A new presidential poll is out today. NBC News and the Des Moines Register show Trump with a 23 point lead in January 2024 Iowa caucuses:
- Donald Trump: 42%
- Ron DeSantis: 19%
- Tim Scott: 9%
- Nikki Haley: 6%
- Mike Pence: 6%
- Chris Christie: 5%
- Vivek Ramaswamy: 4%
- Doug Burgum: 2%
- Will Hurd: 1%
Yesterday CBS News dropped a national poll. It looks like this:
- Donald Trump: 62%
- Ron DeSantis: 16%
- Vivek Ramaswamy: 7%
- Mike Pence: 5%
- Tim Scott: 3%
- Nikki Haley: 2%
- Chris Christie: 2%
- Doug Burgum: 1%
- Asa Hutchinson: 1%
New Hampshire governor Chris Sununu, who said he would not throw his hat in the ring, has a piece today in The New York Times titled “If Republicans Narrow the Field, We Will Beat Trump.” Here is a taste:
Having won four statewide elections in New Hampshire and earning more votes in 2020 than any candidate in history (outpacing Mr. Trump’s loss by 20 percentage points that year), I know that in New Hampshire, you don’t only win on policy: You win face-to-face, person-to-person. Voters have to look you in the eye and sign off on you as a person before they can sign off on you as a candidate. Prepared remarks behind a podium do not work.
Candidates who have gone on to win the New Hampshire primary, best illustrated by former Senator John McCain, become omnipresent in my state. You must listen first, talk second. Talking at voters in New Hampshire does not work.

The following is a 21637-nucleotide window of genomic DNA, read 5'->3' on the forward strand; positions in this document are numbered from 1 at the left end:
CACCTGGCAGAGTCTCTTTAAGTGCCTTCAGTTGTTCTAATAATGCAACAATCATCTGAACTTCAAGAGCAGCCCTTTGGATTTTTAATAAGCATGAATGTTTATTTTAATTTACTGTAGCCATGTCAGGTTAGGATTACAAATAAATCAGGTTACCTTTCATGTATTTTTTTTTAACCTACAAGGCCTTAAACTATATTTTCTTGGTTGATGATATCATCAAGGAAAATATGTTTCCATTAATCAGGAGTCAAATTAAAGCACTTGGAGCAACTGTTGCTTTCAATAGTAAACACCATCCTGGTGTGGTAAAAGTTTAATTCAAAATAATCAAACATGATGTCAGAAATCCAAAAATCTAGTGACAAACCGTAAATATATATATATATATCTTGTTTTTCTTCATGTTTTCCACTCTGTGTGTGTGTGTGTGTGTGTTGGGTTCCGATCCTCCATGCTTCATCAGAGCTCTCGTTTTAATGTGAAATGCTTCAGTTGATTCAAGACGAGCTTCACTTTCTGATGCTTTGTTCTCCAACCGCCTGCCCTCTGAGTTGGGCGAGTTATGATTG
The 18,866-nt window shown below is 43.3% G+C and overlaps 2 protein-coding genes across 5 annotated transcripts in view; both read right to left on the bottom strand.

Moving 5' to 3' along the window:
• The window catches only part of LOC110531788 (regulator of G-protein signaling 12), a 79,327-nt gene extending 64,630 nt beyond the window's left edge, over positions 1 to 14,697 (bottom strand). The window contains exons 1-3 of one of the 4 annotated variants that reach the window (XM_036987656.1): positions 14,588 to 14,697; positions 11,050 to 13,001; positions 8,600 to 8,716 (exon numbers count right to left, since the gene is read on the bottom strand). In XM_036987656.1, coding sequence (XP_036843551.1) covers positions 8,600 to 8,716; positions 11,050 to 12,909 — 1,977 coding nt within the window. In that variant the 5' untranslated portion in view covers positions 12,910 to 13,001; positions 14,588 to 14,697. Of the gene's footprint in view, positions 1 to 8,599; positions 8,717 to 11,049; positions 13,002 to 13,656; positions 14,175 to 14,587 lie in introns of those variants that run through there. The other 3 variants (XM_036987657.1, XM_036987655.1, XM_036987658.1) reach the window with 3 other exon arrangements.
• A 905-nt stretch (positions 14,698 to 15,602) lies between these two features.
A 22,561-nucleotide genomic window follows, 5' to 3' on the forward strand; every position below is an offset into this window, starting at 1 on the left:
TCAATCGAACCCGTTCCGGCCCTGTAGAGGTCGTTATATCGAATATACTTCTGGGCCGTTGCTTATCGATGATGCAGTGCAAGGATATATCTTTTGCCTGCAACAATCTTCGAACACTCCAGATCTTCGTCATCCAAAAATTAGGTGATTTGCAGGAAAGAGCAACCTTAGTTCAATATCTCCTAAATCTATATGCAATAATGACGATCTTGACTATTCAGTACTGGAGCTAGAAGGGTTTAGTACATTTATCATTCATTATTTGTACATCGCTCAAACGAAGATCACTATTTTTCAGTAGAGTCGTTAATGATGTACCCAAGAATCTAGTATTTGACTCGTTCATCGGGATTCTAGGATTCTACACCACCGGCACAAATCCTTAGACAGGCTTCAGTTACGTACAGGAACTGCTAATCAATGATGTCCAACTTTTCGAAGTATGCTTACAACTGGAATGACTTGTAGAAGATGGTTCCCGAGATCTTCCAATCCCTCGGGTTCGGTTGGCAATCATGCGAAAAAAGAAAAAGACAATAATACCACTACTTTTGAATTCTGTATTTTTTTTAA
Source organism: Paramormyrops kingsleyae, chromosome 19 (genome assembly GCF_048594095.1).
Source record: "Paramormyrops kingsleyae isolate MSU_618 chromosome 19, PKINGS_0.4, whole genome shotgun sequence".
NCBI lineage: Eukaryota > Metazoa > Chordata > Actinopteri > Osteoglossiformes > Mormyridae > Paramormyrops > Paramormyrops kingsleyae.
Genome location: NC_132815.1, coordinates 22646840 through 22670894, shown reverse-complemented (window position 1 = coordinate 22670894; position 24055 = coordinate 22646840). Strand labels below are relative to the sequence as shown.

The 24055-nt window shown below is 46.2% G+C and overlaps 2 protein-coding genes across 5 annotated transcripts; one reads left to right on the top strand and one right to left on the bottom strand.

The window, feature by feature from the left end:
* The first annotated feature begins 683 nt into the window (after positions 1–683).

This is why Mr. Trump must face a smaller field. It is only then that his path to victory shrinks. Leaders within the Republican Party — governors, senators, donors and media influencers — have an obligation to help narrow the field.
At a minimum, any candidate who does not make the stage for the first two debates must drop out.
Anyone who is polling in the low single digits by Christmas must acknowledge that their efforts have fallen short.
After the results from Iowa come in, it is paramount that the field must shrink, before the New Hampshire primary, to the top three or four.
Candidates who have essentially been running for years, and who have seen little movement in the polls especially in the early states, are particularly in focus. This fall, if their numbers have not improved, tough conversations between donors and their candidates need to happen. Media influencers and leading voices should amplify the Republican message that the longer these candidates stay in the race, the more they are helping Joe Biden — and Kamala Harris — get four more years.
Provided the field shrinks by Iowa and New Hampshire, Mr. Trump loses. He will always have his die-hard base, but the majority is up for grabs. Candidates who seize on the opportunity and present a clear contrast to the former president will earn the votes.
Read the entire piece here.
I imagine that Sununu wrote this piece, and The New York Times published it, before they saw the Des Moines Register poll above.